1. What is EHI?

The Energy Helicity Index (EHI) is a combination of two indexes. By itself, it is the best index available for tornado prediction since it combines both CAPE and Helicity. The CAPE is the amount of pure instability present from a parcel of air that rises from the lower PBL. Helicity is the product of low level shearing (known as streamwise vorticity) and storm inflow directly into the streamwise vorticity. The Helicity is storm relative which means the Helicity is calculated from the storm's frame of reference.

2. How is EHI determined?:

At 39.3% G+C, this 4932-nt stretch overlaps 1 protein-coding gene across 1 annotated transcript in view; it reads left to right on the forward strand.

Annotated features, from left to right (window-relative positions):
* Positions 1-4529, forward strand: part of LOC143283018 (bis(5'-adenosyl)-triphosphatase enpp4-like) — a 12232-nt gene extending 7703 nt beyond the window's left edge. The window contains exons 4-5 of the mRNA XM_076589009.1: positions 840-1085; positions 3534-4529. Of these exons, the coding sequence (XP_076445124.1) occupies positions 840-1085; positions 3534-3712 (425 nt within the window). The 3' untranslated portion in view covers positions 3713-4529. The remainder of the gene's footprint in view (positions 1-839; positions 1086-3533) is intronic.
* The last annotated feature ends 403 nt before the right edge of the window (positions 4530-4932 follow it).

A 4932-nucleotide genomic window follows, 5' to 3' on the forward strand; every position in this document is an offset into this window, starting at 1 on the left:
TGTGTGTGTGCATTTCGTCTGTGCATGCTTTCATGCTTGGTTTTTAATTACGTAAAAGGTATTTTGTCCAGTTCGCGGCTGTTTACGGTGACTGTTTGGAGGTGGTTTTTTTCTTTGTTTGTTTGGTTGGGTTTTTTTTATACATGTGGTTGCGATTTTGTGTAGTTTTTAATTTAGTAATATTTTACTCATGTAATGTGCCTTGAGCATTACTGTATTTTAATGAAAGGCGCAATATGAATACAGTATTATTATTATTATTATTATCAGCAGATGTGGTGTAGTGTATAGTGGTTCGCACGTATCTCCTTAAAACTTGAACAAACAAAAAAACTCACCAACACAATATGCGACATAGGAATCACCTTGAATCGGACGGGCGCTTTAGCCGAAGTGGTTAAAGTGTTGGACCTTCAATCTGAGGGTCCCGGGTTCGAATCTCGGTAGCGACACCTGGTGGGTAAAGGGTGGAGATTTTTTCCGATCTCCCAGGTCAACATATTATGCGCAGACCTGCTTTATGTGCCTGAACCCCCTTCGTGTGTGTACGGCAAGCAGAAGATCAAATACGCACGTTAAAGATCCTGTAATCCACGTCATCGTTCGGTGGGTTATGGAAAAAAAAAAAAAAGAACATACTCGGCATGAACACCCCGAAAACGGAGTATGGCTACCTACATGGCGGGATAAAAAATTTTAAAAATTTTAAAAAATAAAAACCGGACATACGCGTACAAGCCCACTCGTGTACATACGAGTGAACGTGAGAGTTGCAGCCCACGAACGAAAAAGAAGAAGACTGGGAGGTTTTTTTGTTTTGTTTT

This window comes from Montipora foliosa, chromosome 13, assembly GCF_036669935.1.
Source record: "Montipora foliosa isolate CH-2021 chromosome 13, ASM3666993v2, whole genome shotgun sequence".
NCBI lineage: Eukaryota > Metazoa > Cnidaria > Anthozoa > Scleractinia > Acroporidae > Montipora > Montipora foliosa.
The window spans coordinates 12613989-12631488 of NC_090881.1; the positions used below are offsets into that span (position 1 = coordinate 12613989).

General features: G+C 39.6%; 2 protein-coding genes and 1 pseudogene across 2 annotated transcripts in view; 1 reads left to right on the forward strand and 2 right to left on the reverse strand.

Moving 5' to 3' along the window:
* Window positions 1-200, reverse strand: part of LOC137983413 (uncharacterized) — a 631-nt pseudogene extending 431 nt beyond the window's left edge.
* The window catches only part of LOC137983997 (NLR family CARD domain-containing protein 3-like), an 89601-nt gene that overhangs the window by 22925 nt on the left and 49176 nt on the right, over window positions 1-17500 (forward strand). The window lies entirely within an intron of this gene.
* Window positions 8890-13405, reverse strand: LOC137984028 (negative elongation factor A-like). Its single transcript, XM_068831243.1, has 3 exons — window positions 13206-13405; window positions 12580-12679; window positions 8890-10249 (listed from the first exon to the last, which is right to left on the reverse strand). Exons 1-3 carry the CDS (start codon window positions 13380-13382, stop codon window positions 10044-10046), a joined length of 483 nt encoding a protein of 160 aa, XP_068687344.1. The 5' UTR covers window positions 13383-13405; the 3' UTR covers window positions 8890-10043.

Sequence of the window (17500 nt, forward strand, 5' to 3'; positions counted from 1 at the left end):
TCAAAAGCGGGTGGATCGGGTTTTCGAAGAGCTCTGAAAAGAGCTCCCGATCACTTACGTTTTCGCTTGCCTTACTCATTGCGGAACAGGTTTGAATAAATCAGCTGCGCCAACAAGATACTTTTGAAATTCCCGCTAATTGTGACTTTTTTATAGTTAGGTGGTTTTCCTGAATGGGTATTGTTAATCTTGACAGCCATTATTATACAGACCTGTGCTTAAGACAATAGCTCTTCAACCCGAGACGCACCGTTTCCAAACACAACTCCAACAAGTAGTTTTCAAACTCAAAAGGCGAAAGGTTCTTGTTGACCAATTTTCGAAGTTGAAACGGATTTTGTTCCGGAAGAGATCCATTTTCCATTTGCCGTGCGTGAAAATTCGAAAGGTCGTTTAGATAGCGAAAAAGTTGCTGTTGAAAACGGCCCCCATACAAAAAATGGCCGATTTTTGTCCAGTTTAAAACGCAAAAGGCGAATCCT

EHI = (CAPE * SR HEL) / 160,000

The sounding at the bottom shows an EHI value of about 6. The EHI value has no units. Here is how the value was determine:

CAPE = 4,385 J/kg
SR HEL = 220 m^2/s^2

EHI = (4,385 * 220) / 160,000 = 6

3. Operational significance of EHI:

EHI > 1 Supercell potential
1 to 5 up to F2, F3 tornadoes possible
5+ up to F4, F5 tornadoes possible

4. Pitfalls:

a. Tornadoes are still possible in cases with a low EHI in cases where the CAPE or the shear is very large. This is especially true when the CAPE is low based and when mesoscale boundaries enhance the Helicity.

b. HEL is especially variable on the mesoscale-- thus EHI may be much higher in particular areas.

c. Make sure storms will develop in the first place in the high EHI environment (i.e. cap will break).